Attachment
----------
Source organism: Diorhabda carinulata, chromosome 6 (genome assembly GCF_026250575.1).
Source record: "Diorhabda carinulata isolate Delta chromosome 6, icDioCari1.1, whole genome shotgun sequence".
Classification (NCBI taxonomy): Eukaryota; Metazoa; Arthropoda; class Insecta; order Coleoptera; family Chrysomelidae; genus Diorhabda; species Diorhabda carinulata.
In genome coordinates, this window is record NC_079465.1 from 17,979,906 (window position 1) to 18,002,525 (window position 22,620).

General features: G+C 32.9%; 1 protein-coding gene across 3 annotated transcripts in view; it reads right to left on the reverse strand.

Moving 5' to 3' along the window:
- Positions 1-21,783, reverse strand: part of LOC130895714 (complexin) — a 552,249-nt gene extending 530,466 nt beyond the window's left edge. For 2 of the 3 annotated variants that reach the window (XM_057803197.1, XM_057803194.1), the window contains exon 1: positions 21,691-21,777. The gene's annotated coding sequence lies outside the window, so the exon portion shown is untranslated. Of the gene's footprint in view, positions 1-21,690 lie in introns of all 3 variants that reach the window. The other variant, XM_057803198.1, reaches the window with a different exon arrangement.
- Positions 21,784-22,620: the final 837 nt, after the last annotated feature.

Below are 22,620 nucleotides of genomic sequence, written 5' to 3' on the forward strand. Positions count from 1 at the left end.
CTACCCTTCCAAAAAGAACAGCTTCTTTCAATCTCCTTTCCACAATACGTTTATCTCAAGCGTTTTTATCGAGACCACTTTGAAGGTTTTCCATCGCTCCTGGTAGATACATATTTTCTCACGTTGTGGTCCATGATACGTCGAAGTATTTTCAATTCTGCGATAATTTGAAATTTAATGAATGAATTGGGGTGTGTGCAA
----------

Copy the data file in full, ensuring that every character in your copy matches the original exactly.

Source organism: Diorhabda carinulata, chromosome 6 (genome assembly GCF_026250575.1).
Source record: "Diorhabda carinulata isolate Delta chromosome 6, icDioCari1.1, whole genome shotgun sequence".
Classification (NCBI taxonomy): Eukaryota; Metazoa; Arthropoda; class Insecta; order Coleoptera; family Chrysomelidae; genus Diorhabda; species Diorhabda carinulata.
In genome coordinates, this window is record NC_079465.1 from 17,979,906 (window position 1) to 18,002,525 (window position 22,620).

General features: G+C 32.9%; 1 protein-coding gene across 3 annotated transcripts in view; it reads right to left on the reverse strand.

Moving 5' to 3' along the window:
- Positions 1-21,783, reverse strand: part of LOC130895714 (complexin) — a 552,249-nt gene extending 530,466 nt beyond the window's left edge. For 2 of the 3 annotated variants that reach the window (XM_057803197.1, XM_057803194.1), the window contains exon 1: positions 21,691-21,777. The gene's annotated coding sequence lies outside the window, so the exon portion shown is untranslated. Of the gene's footprint in view, positions 1-21,690 lie in introns of all 3 variants that reach the window. The other variant, XM_057803198.1, reaches the window with a different exon arrangement.
- Positions 21,784-22,620: the final 837 nt, after the last annotated feature.

Below are 22,620 nucleotides of genomic sequence, written 5' to 3' on the forward strand. Positions count from 1 at the left end.
CTACCCTTCCAAAAAGAACAGCTTCTTTCAATCTCCTTTCCACAATACGTTTATCTCAAGCGTTTTTATCGAGACCACTTTGAAGGTTTTCCATCGCTCCTGGTAGATACATATTTTCTCACGTTGTGGTCCATGATACGTCGAAGTATTTTCAATTCTGCGATAATTTGAAATTTAATGAATGAATTGGGGTGTGTGCAA